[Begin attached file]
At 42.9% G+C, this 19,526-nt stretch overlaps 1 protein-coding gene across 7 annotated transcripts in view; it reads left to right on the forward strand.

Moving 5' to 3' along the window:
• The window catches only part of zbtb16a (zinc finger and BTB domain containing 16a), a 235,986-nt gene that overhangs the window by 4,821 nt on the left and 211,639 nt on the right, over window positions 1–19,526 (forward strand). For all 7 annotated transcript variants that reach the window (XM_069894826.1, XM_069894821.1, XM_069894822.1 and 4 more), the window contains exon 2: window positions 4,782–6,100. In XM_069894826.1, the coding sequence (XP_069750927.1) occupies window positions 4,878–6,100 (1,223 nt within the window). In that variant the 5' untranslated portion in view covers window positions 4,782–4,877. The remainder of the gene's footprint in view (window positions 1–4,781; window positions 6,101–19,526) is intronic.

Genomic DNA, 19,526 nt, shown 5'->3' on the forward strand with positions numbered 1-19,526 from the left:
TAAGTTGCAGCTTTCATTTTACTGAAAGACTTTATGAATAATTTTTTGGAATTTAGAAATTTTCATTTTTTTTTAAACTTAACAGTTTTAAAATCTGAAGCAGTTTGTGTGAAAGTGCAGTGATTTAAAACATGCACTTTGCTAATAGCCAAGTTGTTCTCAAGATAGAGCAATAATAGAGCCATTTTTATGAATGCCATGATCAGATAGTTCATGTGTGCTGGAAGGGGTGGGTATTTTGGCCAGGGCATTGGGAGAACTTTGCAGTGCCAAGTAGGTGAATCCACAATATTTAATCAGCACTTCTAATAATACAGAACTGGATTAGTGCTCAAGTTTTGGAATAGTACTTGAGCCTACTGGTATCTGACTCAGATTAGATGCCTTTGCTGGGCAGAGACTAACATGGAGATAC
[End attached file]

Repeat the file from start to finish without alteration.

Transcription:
At 42.9% G+C, this 19,526-nt stretch overlaps 1 protein-coding gene across 7 annotated transcripts in view; it reads left to right on the forward strand.

Moving 5' to 3' along the window:
• The window catches only part of zbtb16a (zinc finger and BTB domain containing 16a), a 235,986-nt gene that overhangs the window by 4,821 nt on the left and 211,639 nt on the right, over window positions 1–19,526 (forward strand). For all 7 annotated transcript variants that reach the window (XM_069894826.1, XM_069894821.1, XM_069894822.1 and 4 more), the window contains exon 2: window positions 4,782–6,100. In XM_069894826.1, the coding sequence (XP_069750927.1) occupies window positions 4,878–6,100 (1,223 nt within the window). In that variant the 5' untranslated portion in view covers window positions 4,782–4,877. The remainder of the gene's footprint in view (window positions 1–4,781; window positions 6,101–19,526) is intronic.

Genomic DNA, 19,526 nt, shown 5'->3' on the forward strand with positions numbered 1-19,526 from the left:
TAAGTTGCAGCTTTCATTTTACTGAAAGACTTTATGAATAATTTTTTGGAATTTAGAAATTTTCATTTTTTTTTAAACTTAACAGTTTTAAAATCTGAAGCAGTTTGTGTGAAAGTGCAGTGATTTAAAACATGCACTTTGCTAATAGCCAAGTTGTTCTCAAGATAGAGCAATAATAGAGCCATTTTTATGAATGCCATGATCAGATAGTTCATGTGTGCTGGAAGGGGTGGGTATTTTGGCCAGGGCATTGGGAGAACTTTGCAGTGCCAAGTAGGTGAATCCACAATATTTAATCAGCACTTCTAATAATACAGAACTGGATTAGTGCTCAAGTTTTGGAATAGTACTTGAGCCTACTGGTATCTGACTCAGATTAGATGCCTTTGCTGGGCAGAGACTAACATGGAGATAC